A mix of Cabernet Sauvignon, Syrah and Grenache, this, not unsurprisingly, came across as a lovely cross between Bordeaux and Rhone. Shame TWS don’t sell it.


This week has seen my venture into Fruili with two examples both of Ribolla. One each from Gravner and Radikon.
The two are neighbours, have in the past swapped ideas but now focus on their own ideas. Gravner uses Amphora buried in the ground and both their wines spent long periods in large old oak barrels.
Both wines dark Amber in colour, but Gravner’s are rounder, more luscious but still dry.
Both are very complex with flavours of nuts, apricot, tangerine, and marzipan. Some secondary notes of burnt wood and Radikon is more tannic.


Hi Inbar - Saumur is lovely when the sun shines, but its been a while since last there. Can I suggest Domaine Filliatreau is well worth a visit, their cellars are burrowed into the cliff face just back from the river - with the actual vineyards ABOVE. You can get their standard wines in Waitrose, Yapp etc, but the really good wines are only available in tiny quantities at the vineyard & a huge step up in quality.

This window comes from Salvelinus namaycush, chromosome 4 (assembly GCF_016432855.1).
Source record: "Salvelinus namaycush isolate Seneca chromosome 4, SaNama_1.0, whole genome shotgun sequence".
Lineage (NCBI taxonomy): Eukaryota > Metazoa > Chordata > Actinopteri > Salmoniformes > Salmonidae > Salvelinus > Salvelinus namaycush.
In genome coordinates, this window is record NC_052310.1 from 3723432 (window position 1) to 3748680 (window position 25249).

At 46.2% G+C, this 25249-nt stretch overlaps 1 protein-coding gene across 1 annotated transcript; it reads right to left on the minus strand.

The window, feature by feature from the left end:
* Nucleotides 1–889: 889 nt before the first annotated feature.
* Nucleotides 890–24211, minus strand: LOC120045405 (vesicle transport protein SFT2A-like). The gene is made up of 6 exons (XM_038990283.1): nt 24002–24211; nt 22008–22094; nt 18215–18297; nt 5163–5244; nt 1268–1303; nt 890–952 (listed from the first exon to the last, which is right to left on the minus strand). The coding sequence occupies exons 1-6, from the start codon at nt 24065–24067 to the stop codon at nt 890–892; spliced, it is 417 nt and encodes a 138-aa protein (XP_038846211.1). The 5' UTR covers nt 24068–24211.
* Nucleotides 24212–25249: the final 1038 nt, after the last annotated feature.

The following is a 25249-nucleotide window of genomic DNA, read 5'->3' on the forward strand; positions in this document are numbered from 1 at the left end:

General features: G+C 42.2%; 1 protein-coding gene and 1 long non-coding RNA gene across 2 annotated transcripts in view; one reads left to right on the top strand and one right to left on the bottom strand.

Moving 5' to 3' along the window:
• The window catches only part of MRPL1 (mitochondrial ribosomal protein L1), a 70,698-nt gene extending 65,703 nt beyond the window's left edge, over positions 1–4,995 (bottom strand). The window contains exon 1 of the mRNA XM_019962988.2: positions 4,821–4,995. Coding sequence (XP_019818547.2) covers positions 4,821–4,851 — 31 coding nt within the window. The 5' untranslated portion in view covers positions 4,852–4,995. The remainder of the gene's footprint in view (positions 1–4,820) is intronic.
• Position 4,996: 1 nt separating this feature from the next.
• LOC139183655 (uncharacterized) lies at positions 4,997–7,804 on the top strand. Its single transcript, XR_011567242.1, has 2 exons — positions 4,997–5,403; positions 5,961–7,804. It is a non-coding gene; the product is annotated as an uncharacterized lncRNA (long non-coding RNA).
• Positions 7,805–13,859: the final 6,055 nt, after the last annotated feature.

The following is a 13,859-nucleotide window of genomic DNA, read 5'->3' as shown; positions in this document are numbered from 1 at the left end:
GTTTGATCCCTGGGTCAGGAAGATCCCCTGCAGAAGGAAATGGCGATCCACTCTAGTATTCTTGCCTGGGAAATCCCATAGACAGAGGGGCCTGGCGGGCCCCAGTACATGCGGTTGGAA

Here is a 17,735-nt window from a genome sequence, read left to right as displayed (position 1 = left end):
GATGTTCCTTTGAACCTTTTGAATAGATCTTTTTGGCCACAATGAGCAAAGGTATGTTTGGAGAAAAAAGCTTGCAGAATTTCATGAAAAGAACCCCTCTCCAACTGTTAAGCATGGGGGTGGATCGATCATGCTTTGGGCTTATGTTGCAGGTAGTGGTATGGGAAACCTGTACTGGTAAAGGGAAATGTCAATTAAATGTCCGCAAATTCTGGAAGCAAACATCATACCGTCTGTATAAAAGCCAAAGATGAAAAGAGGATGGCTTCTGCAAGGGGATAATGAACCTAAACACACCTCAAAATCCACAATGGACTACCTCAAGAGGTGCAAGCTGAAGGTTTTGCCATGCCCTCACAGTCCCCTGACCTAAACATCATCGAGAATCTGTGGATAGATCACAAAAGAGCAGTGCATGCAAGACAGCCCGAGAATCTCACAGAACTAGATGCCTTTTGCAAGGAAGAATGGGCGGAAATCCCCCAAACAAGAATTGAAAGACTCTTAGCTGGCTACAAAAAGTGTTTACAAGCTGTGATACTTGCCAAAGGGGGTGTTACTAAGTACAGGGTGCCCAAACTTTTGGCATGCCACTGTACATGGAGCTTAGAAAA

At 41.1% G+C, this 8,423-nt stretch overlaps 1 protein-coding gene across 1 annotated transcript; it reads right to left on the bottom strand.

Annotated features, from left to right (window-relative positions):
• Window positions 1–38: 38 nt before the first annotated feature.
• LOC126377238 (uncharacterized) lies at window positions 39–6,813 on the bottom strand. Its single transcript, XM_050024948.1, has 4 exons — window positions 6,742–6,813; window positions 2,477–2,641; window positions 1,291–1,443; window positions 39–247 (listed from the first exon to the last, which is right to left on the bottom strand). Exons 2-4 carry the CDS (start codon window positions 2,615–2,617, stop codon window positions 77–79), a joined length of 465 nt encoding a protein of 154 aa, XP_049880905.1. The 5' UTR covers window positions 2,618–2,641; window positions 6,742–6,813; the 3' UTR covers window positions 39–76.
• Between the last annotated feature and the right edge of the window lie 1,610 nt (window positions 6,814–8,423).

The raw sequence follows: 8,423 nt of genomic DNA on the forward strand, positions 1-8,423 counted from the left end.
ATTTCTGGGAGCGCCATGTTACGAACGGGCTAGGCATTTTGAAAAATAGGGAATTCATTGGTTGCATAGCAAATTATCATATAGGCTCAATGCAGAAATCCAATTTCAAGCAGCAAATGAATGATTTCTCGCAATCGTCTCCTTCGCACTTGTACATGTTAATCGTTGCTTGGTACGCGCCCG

I still have a bottle of 1990 Coteaux de Saumur & it’s fabulous. Pics show it a bit dusty.



Yesterday started well, afternoon we decided to treat the lawn with iron sulphate using a watering can, me mixing wife watering everything ok and done, Got the barbecue ready for Kurobuta loin steak, wife takes off to change from gardening trousers, pork on barbecue cooking beautiful, huge screams ring out wife emerges with piebald legs,feet and hands in a rusty tan finish. Takes eyes of barbecue, pork catches fire, can’t get much worse. Wife goes into shower to try rust removal. I take off to chip shop for last minute dinner. Arrive back with local cod and chips,wife has scrubbed up ok. Faced with opened bottle of Ch Trillol slightly chilled, to our surprise worked very well with above. Finished bottle, all is well.


My goodness @TinVin, high drama indeed! Glad the wine went down well !

That makes me feel better about my spilling a glass of Rostaing Cote Rotie 99 over the living room carpet. Took two days to get the stain out, but my heart will never recover :rofl:


Wonder if that was the universe’s way of saying you should have had the fish and chips all along?

Is your heart not recovering from the almost stain on the carpet or the loss of the wine?